His hand squeezed my left index finger with all its might as we approached the building. After the past week of, “I don’t want to go!” over and over, and knowing how nervous he gets when more than a couple other kids are around, I was fully prepared to stay in the classroom during this first day of church preschool.
His face looked so serious, like he was going to an execution instead of an hour-long period of stories and crafts. I had promised him that if he tried it 2-3 times and still didn’t like it he wouldn’t have to go anymore. And then we were there, in the doorway. The teacher introduced herself, and one of her many teenage helpers. And the next thing I knew, my preschooler was letting go of my finger, taking the hand of a tall boy named Will, and heading to the colorful rug to read a few books.
He didn’t even look back.
That was two weeks ago.
This week, when he came running out, he was smiling. And then, so quietly, “I think I like it.”
I can’t begin to explain how much those 5 words mean to me, and to my husband. We have watched him run, crying like he was injured, from the table when a group of 3 kids came to sit with him at a birthday party. He has clung to my fingers, pinching them in his anxiety, while we watched his big sister play in those indoor play areas. Just last week when it looked like there would be more than 2 kids at library story time, he looked terrified and begged me to leave.
I know that a big part of his success at church preschool stems from the fact that there are so many teens who have volunteered to help. With just 12 students and 6 teen helpers plus the teacher, he is getting that needed individualized attention from a “big person,” which makes him feel more confident.
There is no doubt about it, church preschool and those who volunteer there are at the top of things I am thankful for this week.
Rabia @TheLiebers says
My littlest has been hesitant about the Children’s Church program. It turns out he was worried he wouldn’t get to see his regular pre-school teachers anymore during the week! I’m so glad you little one is having a good time!!
Oh! Isn’t it funny what goes on in their little minds?
Before school started my kindergartner asked if you would miss Christmas. Somehow she had figured once she started school she wouldn’t be there to open gifts and she just wouldn’t get to open anything.
That s great. I’m sure it s a great feeling and relief as a parent.
Angela @ Time with A & N
Chris Carter says
Oh how WONDERFUL!!!! I remember that angst leaving my kids in a new place and letting go of their hands and praying they can find a comfort zone, while lurking in the hallway (cause I’m a total wimp mom) all nervous for them to be on their own!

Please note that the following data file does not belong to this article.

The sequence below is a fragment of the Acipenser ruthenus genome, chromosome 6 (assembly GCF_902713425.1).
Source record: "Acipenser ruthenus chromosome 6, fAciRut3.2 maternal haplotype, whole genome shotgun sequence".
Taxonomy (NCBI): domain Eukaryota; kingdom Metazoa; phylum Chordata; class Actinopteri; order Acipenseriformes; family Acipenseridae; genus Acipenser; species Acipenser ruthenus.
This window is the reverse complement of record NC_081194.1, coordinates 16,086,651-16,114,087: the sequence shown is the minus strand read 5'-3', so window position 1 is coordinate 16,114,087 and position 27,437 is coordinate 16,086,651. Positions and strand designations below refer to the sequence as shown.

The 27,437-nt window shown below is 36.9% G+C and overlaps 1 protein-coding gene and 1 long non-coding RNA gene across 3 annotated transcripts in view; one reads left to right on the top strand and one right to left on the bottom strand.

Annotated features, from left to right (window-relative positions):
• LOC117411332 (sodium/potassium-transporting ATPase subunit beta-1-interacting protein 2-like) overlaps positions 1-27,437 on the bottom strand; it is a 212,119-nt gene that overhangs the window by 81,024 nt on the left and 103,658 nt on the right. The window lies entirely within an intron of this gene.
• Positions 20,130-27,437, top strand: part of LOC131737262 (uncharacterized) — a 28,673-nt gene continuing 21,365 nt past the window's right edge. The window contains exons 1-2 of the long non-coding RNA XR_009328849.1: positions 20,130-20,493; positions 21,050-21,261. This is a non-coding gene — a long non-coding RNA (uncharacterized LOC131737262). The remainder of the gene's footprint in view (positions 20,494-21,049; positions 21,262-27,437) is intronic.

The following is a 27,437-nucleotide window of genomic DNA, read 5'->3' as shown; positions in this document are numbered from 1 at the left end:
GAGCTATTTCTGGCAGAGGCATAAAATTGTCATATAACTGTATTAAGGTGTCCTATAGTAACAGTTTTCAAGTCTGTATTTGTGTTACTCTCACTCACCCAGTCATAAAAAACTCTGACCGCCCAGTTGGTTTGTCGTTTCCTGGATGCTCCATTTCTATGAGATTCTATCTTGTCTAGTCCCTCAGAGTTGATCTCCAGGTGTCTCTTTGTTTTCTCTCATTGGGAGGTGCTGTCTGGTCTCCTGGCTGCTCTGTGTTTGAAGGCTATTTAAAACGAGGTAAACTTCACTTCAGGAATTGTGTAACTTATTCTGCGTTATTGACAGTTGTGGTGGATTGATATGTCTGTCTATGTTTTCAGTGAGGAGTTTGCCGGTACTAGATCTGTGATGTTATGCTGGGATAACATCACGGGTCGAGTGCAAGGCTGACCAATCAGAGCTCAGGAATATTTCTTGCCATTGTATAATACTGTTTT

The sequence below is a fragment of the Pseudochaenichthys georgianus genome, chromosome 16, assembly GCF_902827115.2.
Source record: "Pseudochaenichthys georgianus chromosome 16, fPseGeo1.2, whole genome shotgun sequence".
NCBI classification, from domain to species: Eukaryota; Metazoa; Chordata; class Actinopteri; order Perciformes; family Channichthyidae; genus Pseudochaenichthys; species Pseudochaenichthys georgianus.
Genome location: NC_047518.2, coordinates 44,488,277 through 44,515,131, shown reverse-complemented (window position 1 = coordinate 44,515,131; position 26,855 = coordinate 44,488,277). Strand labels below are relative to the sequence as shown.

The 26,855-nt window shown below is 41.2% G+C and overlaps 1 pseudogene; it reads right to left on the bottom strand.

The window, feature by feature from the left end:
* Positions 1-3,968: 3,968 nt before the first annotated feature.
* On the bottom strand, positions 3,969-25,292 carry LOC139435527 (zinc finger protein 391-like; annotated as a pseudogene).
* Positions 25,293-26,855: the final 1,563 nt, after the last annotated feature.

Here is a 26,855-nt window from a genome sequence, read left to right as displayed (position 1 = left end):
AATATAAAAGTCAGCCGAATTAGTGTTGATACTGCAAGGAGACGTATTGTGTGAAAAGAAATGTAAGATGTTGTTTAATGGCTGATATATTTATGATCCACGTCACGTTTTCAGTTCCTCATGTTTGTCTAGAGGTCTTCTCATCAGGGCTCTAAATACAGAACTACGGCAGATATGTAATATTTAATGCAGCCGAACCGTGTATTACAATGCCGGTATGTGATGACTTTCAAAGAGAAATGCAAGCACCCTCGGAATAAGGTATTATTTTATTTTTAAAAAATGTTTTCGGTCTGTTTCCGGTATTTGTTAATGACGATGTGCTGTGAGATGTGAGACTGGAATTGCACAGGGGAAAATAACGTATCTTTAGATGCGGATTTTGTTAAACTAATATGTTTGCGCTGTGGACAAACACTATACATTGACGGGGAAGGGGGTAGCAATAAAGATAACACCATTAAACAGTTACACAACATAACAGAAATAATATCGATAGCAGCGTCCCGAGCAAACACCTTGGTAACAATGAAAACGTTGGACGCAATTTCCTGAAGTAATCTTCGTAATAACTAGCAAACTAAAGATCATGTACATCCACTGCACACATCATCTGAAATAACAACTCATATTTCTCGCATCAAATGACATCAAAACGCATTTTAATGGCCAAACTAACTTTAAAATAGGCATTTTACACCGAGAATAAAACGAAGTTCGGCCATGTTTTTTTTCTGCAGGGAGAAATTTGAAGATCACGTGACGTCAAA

I am SO glad it all went so well and he likes it mommy!!! 🙂
Oh, I still linger in the doorway at library story time…. He isn’t quite as comfortable there since there is just one adult with the group of kids. No whimp om about it — we all want to be there for our kids if they need us! 🙂
Donna DM Yates says
My son has suffered from the condition, Severe Social Anxiety his entire life. It wasn’t until he was an adult that he was diagnosed. I remember so many times like this, or he’d sit there silently suffering because we put him in an activity, and he didn’t want to tell us he didn’t want to do it, that he couldn’t handle the people, the other children.
My heart goes out to you and your husband and your sweet little guy as he deals with this, but this school seems like a major step for him.
Every time I mention it to our doctor he brushes it off — but as we get closer to school age, I find myself wondering how that first year will go.
Donna DM Yates says
My son went through his entire childhood not being diagnosed of this. He had a very tough time throughout elementary school. He did make a couple of close friends as the years passed. Doctors need to look closer at these things. Now that he’s an adult, tests are showing he may have Asperger Syndrome, although he’ll need more tests to verify, but at least it gives him a reason why.
I have had concerns in the area of Asperger’s for my son, but everyone seems to find a reason to dismiss my worries. As he nears school age I’m looking in to what options we have available to us.
Donna DM Yates says
You are doing exactly like you should. I get frustrated when ‘experts’ just think I’m wrong and don’t look into it. If he does have it and you can get help this early, what a wonderful thing.
What a beautiful story! I’m so glad he’s finding his place and comfort zone there. How blessed you are to have wonderful people to help. Thanks for sharing. I hope it continues to an awesome experience that helps him grow.